The Hair Book is a simple book that makes a wonderfully complex point: our differences are beautiful. The book is perfect for toddlers. Each spread contains a boldly-colored geometric illustration of a person with a specific hairstyle (or head-covering) and two simple words, a descriptive term and the word “hair.” Can’t get much simpler than that, right? Some of the hairstyles and head-coverings are related to a specific ethnic or religious background, but not all of them. The illustrations depict people of many different ethnicities and styles and ends with the message “No matter your hair—YOU are welcome anywhere!” What could be better than that?

***Disclosure: I received this book from the publisher for review. No compensation was given and all opinions are my own.***

That’s it for now! Have you read any of these? What did you think?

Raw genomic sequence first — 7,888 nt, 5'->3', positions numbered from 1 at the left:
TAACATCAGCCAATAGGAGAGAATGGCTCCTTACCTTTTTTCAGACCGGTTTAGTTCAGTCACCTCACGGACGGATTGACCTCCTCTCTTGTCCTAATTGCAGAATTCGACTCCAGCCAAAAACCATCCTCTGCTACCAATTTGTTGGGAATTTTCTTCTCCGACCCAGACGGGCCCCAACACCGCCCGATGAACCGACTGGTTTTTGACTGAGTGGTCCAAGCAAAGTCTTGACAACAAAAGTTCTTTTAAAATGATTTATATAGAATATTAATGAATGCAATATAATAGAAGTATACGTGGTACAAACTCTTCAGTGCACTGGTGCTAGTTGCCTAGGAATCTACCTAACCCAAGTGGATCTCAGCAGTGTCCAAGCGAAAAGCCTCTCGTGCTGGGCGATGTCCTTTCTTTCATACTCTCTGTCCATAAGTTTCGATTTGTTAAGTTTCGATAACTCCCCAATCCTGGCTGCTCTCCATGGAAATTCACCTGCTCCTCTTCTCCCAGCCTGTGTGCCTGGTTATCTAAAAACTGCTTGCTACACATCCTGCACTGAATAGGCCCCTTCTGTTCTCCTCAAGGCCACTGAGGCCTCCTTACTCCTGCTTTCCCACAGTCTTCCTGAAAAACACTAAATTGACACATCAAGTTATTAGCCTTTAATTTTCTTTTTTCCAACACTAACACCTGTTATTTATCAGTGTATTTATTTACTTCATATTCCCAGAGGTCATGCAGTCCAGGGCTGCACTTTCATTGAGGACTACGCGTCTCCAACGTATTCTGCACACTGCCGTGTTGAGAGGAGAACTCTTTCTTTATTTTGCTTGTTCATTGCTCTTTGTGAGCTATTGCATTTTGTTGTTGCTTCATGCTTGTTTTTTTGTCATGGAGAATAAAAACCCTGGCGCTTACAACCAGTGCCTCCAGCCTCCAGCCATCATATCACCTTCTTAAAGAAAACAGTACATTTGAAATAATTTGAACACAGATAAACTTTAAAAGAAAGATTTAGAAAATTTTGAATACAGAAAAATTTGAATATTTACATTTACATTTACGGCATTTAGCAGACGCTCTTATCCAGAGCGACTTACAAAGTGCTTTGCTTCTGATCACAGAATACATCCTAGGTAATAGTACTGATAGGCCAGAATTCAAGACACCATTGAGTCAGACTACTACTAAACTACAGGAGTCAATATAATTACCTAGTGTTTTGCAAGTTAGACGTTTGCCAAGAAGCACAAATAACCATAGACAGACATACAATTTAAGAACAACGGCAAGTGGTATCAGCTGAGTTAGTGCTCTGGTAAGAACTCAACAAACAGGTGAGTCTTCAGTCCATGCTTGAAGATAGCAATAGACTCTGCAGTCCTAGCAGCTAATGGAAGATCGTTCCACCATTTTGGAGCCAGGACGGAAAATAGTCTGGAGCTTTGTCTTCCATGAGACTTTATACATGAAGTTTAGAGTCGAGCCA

I wanna know!


5 responses to “Bite-Sized Reviews of The Handmaid’s Tale, Ellen Outside the Lines, Missing Mike, The Deepest Breath, and The Hair Book

  1. The Handmaid’s Tale is my favorite book ever. I first read it when I was a teenager, and it’s the reason why I wrote my graduate school thesis on narrative structure. No one can craft a story like Margaret Atwood. I’m glad you enjoyed these books!

  2. Danielle Hammelef

    Missing Mike is in my shelf of all time favorites too. I loved the emotions this novel brought out in me.

  3. So, I tried to listen to The Handmaid’s Tale with Clare Danes as the narrator. And she wasn’t bad, but I don’t think it is the type of book I can listen to, I need to read it. I love the tv series. So I really need to just pick the book up and read it. I even have a copy we discarded from the last library where I worked sitting on my shelf just waiting to be read. lol Thanks for sharing your reviews!

    Lisa Mandina (Lisa Loves Literature) recently posted: Blog Tour Review: The Mrs. Degree (Accidentally in Love #2) by Sara Ney